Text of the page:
Pragmatic Mom

– Picture Books for Math

Pragmatic Mom’s oldest child is a visual learner so combining picture books with math concepts was a great way for her to get an intuitive feel for math.  Here’s some books we’ve enjoyed.  If you want to purchase any of the them, please click on the image of the book to buy at Amazon.com.

Alexander, Who Used to be Rich Last Sunday by Judith Viorst and Ray Cruz.  A funny story about a boy whose allowance burns a hole in his pocket.  Currency and subtraction are imbedded into the story.  [ages 4-9]

Chicka, Chicka 123 by Bill Jr. Martin, Michael Sampson and Lois Ehlert.  Sequel to Chicka Chicka ABC, this book is perfect for a child learning to count to 100.  W use the front and back inside covers to count to 100, count by 10’s, and count by 5’s.  It’s also fun to point out patterns because the numbers are wonderfully color coded as in, hey look how all the numbers in this column end in the number 2!  [ages 2-7]

Ninety-Three in My Family by Erica S. Perl.  A really run rhyming book that is also a great story book . You can sneak math in by counting the 93 members of the family using the handy chart in the back.  Her website has other games and activities incorporating math with her book.   [ages 3-7]

Telling the Time by Heather Amery.  My five-year-old loves to move the hands of the clock.  It has taught him analog time by the hour and it also has one page to the half hour.  [ages 3-6]

Clocks and More Clocks by Pat Hutchins.  This is a good book to see if your child understands how to apply telling time to a real life situation.  There are different analog times displayed throughout the book in different ways from on the hour, to the half hour, etc.  You can just read the book and enjoy the story, but you can also use this book to practice telling the time.  [ages 4-8]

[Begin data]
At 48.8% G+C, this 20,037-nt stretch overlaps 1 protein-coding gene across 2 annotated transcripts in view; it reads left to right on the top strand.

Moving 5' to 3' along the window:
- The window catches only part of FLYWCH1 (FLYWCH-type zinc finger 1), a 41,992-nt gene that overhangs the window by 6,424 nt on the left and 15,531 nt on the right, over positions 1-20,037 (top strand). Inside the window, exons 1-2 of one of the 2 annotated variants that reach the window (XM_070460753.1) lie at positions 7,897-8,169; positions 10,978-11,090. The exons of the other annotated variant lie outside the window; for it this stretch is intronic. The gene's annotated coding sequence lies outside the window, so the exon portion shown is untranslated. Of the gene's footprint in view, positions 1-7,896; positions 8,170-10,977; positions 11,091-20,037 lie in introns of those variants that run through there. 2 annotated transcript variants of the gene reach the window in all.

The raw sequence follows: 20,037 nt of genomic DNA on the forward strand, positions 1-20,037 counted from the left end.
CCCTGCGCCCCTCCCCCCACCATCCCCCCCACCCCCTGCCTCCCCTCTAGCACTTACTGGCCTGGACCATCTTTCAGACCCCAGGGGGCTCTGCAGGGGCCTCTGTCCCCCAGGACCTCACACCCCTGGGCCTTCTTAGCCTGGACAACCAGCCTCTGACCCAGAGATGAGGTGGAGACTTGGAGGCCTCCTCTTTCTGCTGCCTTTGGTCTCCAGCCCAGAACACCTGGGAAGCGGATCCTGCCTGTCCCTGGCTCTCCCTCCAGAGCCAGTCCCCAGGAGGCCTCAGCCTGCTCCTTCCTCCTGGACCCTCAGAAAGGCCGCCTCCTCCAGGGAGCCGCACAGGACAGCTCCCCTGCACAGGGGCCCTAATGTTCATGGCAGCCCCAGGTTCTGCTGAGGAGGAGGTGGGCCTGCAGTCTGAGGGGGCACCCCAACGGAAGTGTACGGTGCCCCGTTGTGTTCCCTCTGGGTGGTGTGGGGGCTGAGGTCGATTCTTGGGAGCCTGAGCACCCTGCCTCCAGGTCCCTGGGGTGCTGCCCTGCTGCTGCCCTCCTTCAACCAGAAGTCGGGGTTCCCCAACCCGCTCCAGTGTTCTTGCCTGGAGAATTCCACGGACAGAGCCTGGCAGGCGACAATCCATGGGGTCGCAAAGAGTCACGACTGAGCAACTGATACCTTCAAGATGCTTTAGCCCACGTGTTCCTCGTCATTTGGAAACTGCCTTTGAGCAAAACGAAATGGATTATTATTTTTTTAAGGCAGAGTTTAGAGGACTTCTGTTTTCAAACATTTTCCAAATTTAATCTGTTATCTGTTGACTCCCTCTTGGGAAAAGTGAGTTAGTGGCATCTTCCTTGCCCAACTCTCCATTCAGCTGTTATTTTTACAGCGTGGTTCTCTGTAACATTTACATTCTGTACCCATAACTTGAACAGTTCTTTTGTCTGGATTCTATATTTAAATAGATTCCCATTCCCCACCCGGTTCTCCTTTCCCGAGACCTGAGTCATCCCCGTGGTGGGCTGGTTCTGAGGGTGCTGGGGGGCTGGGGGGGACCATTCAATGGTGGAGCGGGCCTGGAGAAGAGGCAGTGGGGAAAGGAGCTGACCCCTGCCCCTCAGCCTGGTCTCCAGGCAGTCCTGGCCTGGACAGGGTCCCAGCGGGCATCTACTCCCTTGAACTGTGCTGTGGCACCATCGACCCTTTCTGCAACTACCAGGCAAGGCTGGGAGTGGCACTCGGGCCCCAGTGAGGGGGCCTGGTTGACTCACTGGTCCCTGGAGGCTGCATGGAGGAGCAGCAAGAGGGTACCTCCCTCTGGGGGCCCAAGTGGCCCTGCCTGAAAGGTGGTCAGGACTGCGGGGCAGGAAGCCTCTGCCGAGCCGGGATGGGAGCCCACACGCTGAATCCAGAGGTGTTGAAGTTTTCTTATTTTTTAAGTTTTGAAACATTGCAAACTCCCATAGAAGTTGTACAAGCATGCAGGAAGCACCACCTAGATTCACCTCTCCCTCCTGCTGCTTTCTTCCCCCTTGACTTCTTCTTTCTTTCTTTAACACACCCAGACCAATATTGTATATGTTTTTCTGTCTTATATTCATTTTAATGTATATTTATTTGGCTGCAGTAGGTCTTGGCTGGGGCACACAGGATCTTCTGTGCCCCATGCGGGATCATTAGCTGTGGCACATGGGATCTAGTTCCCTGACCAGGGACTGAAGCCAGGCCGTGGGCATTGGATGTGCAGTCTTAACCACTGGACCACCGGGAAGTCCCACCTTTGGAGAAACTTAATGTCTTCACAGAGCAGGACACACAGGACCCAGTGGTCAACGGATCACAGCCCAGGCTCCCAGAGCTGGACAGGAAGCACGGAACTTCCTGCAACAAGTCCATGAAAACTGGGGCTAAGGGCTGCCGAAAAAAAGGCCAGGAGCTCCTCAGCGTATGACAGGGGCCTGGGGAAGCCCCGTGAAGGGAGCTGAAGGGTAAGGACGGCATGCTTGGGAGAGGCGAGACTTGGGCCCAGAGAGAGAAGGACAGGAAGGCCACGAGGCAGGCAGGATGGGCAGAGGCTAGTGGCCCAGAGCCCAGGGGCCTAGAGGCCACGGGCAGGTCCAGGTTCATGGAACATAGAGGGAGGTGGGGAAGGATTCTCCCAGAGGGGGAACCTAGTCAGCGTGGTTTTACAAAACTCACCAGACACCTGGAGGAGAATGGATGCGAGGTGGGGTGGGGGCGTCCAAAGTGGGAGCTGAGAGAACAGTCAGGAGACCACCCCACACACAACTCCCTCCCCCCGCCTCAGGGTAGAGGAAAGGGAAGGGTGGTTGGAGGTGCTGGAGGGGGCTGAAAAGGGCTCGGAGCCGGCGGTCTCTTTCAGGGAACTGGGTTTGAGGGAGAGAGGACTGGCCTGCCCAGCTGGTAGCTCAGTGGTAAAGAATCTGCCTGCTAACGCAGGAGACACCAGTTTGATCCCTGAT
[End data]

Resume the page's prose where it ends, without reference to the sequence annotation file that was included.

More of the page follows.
Chimp Math:  Learning About Time from a Baby Chimpanzee by Ann Whitehead Nagda.

Minnie’s Diner:  A Multiplying Menu by Dayle Ann Dodds and John Manders.  The story is so fun that your child doesn’t even realize that s/he is being exposed to the concept of multiplication.  [ages 4-8]

The Grapes of Math by Greg Tang.  Mind stretching math riddles for kids that can visualize math in their heads.  Perfect for kids learning multiplication and skip counting.  [ages 5-9]

The Monster Money Book by Loreen Leedy.  Perfect for budding entrepreneurs as well as  kids learning how to handle their allowance.  [ages 4-9]

Mission Addition by Loreen Leedy.  A visual presentation of addition, perfect for little ones.  [ages 3-7]

Fraction Action by Loreen Leedy.  Fractions are presented in a visual and easy-to-understand way.  [ages 5-8]

Panda Math: Learning About Subtraction from Hua Mei and Mei Sheng by Ann Whitehead Nagda.

Polar Bear Math:  Learning About Fractions  from Klondike and Snow by Ann Whitehead Nagda.

Cheetah Math:  Learning About Division from Baby Cheetahs by Ann Whitehead Nagda.

Tiger Math: Learning to Graph from a Baby Tiger by Ann Whitehead Nagda.

How Much is a Million? by David M. Schwartz and Steven Kellogg.  It can be hard to describe large numbers to little ones and this book does a great job teaching the concept of a million.  [ages 4-7]

A Grain of Rice by Helena Clare Pittman.  A novel about how a humble farmer is rewarded with a single grain of rice which is doubled every day for 100 days.  A great way to learn about exponential growth…and then talk about this can apply things like saving money!  [ages 7-10]

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